On October 18, 2013, CFB staff sent TAG copies of the Penalty Notices it had sent to the Campaigns and informed TAG that it would be added as a party to the actions as an agent of the Campaigns, and that staff would recommend that a portion of each Campaign’s penalty liability be allocated to TAG. On October 29, TAG informed CFB staff that it would contest the recommended penalty allocation and requested a formal hearing before an Administrative Law Judge.
On March 3, 2014, CFB staff served each Campaign, as well as co-respondents NYCLASS and TAG, with an OATH petition containing alleged violations and recommended penalties against each party. On April 14, both Campaigns waived their rights to adjudication before OATH and stated that they would not contest CFB staff’s recommendations to the Board. On May 21, the Board issued two Final Board Determinations, one for each Campaign. The Board found that NYCLASS’s expenditures were not independent of the Campaigns, due to the parties’ relationships with TAG. Because the Campaigns received the benefit of NYCLASS’s expenditures, the Board determined that the Campaigns had accepted and failed to report an over-the-limit contribution from a prohibited source, i.e. a corporation, and assessed a penalty of $250 plus the amount of the expenditures ($7,868 for Cumbo, $8,686 for Levine). On December 5, 2014, NYCLASS waived its right to adjudication before OATH and stated that it would not contest CFB staff’s recommendation to the Board. On December 11, the Board issued a Final Board Determination assessing penalties against NYCLASS of $16,054 ($7,618 for Cumbo and $8,436 for Levine, in each instance representing the amount of the expenditure) for cooperating in expenditures reported to be independent, and $10,000 ($5,000 per campaign) for material misrepresentation for reporting expenditures as independent when they were not. On January 5, 2015, CFB staff served TAG with an amended OATH petition naming TAG as the only remaining party to the action. On September 24, 2015, TAG waived its right to adjudication before OATH and stated that it would not contest CFB staff’s recommendation to the Board.
TAG asserts that nothing it did in performing services for its campaign clients or its independent spender clients caused those clients to know, or should have caused them to know, that their communications and relationships with TAG would inform or result in third party expenditures to benefit the campaigns. TAG notes that in one instance, NYCLASS endorsed and made expenditures on behalf of a candidate who was an opponent of a TAG client. TAG states that when NYCLASS raised the possibility of paying for mailings supporting its endorsed candidates for City Council, TAG advised that other arrangements would need to be made for Cumbo and Levine because they were TAG’s clients. TAG further states that NYCLASS’s decision to send the mailings, and its choice of which candidates the mailings would support, were made independently. According to TAG, the mailings urged voters to support Cumbo and Levine based on those candidates’ support for the humane treatment of animals, rather than for the reasons or messages being advanced by the Campaigns. TAG states that it made separate arrangements for the Cumbo and Levine mailings, including engaging the services of a different graphic designer than the graphic designer who designed Cumbo’s and Levine’s mailers. However, TAG concedes that its efforts to establish a firewall between the services it rendered to its campaign clients and those it rendered to its third party spender clients may not, in all cases, have been sufficient to overcome the presumptions provided in Board Rules 1-08(f)(1)(v) and (vi). TAG has requested guidance from the CFB about how it and other consultants who may in the future have both campaign clients and third party spender clients can design, document, and implement a firewall that would be sufficient to overcome the presumption provided in Board Rule 1-08(f)(v).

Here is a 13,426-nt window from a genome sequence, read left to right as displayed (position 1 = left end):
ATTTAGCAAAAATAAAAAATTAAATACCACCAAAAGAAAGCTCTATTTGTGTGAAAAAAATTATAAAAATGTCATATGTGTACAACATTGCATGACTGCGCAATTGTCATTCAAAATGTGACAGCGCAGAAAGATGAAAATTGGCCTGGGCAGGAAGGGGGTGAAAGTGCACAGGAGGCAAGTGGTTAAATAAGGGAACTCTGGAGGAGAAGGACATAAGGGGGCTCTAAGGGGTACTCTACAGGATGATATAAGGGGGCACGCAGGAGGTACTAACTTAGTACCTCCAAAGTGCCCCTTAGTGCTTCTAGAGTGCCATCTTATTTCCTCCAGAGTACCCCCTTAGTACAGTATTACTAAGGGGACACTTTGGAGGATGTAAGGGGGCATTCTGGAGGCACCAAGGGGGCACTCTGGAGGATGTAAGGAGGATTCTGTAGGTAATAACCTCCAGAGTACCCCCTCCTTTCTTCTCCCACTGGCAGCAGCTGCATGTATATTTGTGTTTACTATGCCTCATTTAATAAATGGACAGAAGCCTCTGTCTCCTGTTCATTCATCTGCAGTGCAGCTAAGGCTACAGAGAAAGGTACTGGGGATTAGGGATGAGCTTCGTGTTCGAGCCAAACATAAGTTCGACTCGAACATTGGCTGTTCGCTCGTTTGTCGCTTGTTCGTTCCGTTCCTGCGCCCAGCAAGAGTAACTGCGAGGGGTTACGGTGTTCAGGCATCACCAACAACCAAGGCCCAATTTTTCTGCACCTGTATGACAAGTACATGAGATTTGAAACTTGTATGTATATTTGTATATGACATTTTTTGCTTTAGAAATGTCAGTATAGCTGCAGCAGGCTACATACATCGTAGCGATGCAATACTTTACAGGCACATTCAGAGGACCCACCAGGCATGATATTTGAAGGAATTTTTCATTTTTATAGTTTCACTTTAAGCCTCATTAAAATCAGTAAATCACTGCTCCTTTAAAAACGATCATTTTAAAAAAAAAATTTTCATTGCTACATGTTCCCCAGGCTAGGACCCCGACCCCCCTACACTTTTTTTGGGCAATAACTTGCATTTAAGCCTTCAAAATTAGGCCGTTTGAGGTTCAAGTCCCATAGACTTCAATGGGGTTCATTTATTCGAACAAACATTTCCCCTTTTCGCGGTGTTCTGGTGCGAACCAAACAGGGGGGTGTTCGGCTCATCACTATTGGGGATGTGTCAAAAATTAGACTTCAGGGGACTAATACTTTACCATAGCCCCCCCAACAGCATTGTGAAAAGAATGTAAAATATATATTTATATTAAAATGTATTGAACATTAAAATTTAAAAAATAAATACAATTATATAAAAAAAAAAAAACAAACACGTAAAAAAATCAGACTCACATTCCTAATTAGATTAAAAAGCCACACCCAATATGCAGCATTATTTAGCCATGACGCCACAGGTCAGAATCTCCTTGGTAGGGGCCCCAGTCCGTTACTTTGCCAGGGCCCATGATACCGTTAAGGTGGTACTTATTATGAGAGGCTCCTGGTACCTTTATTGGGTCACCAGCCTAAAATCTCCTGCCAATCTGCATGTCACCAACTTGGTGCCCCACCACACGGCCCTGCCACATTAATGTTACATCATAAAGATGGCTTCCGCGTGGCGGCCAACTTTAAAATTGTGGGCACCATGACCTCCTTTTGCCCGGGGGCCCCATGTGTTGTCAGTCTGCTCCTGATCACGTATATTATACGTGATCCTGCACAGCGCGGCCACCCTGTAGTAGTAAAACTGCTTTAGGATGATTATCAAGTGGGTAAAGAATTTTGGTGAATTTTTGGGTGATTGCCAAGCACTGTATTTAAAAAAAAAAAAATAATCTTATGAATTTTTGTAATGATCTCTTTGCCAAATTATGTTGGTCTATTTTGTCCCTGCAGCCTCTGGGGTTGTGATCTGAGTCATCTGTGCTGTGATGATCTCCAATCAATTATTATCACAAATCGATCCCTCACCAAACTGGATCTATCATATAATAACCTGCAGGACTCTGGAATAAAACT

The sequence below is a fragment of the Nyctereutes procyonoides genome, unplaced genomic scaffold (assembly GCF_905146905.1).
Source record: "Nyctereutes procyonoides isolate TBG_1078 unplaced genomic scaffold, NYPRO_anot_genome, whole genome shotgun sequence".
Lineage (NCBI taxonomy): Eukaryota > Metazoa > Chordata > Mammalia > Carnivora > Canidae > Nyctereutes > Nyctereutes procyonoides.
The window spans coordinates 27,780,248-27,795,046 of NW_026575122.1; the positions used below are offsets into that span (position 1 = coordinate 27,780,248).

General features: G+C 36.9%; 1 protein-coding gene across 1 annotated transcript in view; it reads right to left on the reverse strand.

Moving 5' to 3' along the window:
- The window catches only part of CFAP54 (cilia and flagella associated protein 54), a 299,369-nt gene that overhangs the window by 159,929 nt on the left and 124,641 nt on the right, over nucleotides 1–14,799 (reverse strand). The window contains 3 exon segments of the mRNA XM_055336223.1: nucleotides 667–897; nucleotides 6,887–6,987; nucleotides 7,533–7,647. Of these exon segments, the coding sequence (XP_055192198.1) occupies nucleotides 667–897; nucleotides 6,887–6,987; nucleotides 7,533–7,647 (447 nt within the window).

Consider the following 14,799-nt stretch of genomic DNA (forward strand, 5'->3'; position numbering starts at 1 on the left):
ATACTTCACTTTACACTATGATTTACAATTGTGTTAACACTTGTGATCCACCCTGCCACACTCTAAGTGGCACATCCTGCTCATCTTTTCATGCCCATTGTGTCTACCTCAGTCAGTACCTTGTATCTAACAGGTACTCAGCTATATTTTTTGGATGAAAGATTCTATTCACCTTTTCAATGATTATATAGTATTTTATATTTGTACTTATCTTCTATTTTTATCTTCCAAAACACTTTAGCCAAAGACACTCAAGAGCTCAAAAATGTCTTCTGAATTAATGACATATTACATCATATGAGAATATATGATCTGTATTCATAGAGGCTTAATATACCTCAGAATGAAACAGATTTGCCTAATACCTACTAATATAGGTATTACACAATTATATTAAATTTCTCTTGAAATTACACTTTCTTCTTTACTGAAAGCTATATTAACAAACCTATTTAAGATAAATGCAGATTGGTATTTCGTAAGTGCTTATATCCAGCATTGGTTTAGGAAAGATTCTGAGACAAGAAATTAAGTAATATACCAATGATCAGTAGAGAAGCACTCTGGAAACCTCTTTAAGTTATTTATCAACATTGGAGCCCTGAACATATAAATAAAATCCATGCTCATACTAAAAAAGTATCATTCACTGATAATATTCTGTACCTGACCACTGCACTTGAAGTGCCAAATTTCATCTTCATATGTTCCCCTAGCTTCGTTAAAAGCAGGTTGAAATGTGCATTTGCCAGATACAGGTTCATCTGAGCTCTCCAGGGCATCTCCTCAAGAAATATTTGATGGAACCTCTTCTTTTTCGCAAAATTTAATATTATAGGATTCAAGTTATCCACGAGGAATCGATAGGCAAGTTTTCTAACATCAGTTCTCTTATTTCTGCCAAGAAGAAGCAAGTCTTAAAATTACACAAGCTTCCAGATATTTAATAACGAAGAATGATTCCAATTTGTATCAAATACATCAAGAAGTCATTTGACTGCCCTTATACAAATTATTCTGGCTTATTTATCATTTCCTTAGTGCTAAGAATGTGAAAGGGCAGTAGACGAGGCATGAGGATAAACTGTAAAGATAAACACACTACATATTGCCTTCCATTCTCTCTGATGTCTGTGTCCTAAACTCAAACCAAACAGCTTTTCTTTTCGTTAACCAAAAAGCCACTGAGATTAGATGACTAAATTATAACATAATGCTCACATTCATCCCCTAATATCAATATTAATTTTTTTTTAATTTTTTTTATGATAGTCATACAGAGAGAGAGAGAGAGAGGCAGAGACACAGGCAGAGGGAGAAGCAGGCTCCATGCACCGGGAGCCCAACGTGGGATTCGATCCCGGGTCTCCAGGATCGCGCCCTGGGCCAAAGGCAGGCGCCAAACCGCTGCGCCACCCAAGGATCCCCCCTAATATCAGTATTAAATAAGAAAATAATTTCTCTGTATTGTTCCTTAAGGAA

Based on the nature of TAG’s relationships with the Campaigns and with NYCLASS, the Board determined that no expenditures made by NYCLASS on behalf of the Campaigns could be independent, and that both TAG and the Campaigns knew or should have known that TAG’s relationships with both parties would result in such non-independent expenditures. While the Act subjects a candidate’s agent to civil penalties for the agent’s violation of the Act or Board Rules, the Charter provisions and Board Rules governing independent expenditures do not provide for similar liability for violations by agents of independent spenders. See Charter § 1052(a)(15); Admin. Code §§ 3-710.5, 3-711(1); Board Rules 1-02, 13-01 et seq.; Final Determination No. 2003-2 (Aug. 26, 2003). For this reason, the Board assessed penalties against TAG only as an agent of the Campaigns, even though TAG also acted as an agent of NYCLASS.
The Board determined that the amount due is $15,000 ($7,500 per campaign).
TAG must pay to the Board the full amount due of $15,000 no later than November 9, 2015. Checks should be made payable to the “New York City Election Campaign Finance Fund,” and mailed to the attention of Bethany M. Perskie, Senior Associate Counsel, New York City Campaign Finance Board, 100 Church St., 12th Floor, New York, New York 10007, or delivered to the offices of the Board.
If the Board is not in receipt of the full $15,000 by November 9, 2015, TAG’s name and the unpaid amount will be posted on the Board’s website, and the Board may initiate a civil action against TAG to compel payment.
Questions concerning this Final Board Determination may be directed to Ms. Perskie at (212) 409-1861.
Related Final Board Determinations: